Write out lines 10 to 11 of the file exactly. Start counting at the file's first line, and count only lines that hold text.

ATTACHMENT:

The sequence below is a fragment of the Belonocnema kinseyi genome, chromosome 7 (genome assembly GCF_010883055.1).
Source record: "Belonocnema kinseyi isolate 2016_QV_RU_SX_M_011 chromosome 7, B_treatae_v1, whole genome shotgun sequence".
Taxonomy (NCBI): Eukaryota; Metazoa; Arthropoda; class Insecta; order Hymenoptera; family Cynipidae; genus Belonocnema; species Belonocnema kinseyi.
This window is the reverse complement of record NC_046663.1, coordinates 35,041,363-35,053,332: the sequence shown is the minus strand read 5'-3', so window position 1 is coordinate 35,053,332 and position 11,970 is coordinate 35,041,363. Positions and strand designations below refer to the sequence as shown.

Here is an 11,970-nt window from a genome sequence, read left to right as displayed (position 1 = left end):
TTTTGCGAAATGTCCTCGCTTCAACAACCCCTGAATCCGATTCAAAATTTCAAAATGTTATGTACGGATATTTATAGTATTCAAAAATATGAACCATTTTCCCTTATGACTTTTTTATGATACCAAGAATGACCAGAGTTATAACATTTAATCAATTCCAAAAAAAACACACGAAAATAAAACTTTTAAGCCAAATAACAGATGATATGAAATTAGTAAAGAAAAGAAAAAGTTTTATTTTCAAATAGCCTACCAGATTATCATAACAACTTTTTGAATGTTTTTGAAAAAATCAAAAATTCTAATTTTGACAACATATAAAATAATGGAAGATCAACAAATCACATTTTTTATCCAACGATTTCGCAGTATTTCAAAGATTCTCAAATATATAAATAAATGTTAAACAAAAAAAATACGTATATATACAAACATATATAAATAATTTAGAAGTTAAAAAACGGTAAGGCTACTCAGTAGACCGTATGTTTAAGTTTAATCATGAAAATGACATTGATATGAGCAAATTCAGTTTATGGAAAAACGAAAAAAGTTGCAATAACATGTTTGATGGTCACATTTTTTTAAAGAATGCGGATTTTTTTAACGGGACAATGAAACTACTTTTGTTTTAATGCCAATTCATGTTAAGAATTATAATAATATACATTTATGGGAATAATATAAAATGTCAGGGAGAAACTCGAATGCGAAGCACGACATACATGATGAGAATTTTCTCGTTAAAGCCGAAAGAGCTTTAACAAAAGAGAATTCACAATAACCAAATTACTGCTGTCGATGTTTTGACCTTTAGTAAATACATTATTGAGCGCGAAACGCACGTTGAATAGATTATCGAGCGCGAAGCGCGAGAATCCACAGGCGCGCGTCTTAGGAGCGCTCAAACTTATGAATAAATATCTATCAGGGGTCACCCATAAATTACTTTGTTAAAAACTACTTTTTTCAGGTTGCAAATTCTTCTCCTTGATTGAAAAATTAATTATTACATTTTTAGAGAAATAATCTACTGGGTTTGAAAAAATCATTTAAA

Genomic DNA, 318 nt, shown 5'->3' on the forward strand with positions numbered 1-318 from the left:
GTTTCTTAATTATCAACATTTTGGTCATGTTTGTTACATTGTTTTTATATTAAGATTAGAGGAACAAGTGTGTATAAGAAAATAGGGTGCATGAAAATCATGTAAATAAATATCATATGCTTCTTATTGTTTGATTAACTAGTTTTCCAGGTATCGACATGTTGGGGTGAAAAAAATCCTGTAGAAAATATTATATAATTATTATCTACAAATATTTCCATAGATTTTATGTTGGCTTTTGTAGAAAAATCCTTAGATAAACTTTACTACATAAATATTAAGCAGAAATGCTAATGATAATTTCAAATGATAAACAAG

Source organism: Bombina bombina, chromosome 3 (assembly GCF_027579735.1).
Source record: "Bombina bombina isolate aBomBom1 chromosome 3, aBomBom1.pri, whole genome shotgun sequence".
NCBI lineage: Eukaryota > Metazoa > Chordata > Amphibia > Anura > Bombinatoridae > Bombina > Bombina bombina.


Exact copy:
Source record: "Bombina bombina isolate aBomBom1 chromosome 3, aBomBom1.pri, whole genome shotgun sequence".
NCBI lineage: Eukaryota > Metazoa > Chordata > Amphibia > Anura > Bombinatoridae > Bombina > Bombina bombina.